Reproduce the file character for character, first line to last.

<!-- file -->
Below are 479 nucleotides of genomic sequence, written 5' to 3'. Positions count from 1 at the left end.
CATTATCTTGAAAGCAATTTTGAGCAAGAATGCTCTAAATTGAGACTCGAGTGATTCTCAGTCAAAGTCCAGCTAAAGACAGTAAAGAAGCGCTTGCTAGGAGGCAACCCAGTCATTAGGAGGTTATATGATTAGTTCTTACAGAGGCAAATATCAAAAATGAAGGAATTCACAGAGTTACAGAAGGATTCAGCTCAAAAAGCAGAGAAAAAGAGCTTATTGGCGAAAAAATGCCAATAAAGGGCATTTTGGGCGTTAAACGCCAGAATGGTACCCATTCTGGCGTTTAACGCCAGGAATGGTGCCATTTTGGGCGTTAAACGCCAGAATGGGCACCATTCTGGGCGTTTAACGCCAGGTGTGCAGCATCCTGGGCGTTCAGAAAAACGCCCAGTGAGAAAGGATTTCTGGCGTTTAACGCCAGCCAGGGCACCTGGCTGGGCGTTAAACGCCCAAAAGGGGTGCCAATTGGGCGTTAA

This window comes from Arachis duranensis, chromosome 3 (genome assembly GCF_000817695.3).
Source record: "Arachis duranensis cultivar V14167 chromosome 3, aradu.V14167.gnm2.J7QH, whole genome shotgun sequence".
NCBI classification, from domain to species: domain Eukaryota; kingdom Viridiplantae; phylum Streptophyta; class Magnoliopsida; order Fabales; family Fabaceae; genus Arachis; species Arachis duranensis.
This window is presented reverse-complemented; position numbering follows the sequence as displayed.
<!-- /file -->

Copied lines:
Below are 479 nucleotides of genomic sequence, written 5' to 3'. Positions count from 1 at the left end.
CATTATCTTGAAAGCAATTTTGAGCAAGAATGCTCTAAATTGAGACTCGAGTGATTCTCAGTCAAAGTCCAGCTAAAGACAGTAAAGAAGCGCTTGCTAGGAGGCAACCCAGTCATTAGGAGGTTATATGATTAGTTCTTACAGAGGCAAATATCAAAAATGAAGGAATTCACAGAGTTACAGAAGGATTCAGCTCAAAAAGCAGAGAAAAAGAGCTTATTGGCGAAAAAATGCCAATAAAGGGCATTTTGGGCGTTAAACGCCAGAATGGTACCCATTCTGGCGTTTAACGCCAGGAATGGTGCCATTTTGGGCGTTAAACGCCAGAATGGGCACCATTCTGGGCGTTTAACGCCAGGTGTGCAGCATCCTGGGCGTTCAGAAAAACGCCCAGTGAGAAAGGATTTCTGGCGTTTAACGCCAGCCAGGGCACCTGGCTGGGCGTTAAACGCCCAAAAGGGGTGCCAATTGGGCGTTAA

This window comes from Arachis duranensis, chromosome 3 (genome assembly GCF_000817695.3).
Source record: "Arachis duranensis cultivar V14167 chromosome 3, aradu.V14167.gnm2.J7QH, whole genome shotgun sequence".
NCBI classification, from domain to species: domain Eukaryota; kingdom Viridiplantae; phylum Streptophyta; class Magnoliopsida; order Fabales; family Fabaceae; genus Arachis; species Arachis duranensis.
This window is presented reverse-complemented; position numbering follows the sequence as displayed.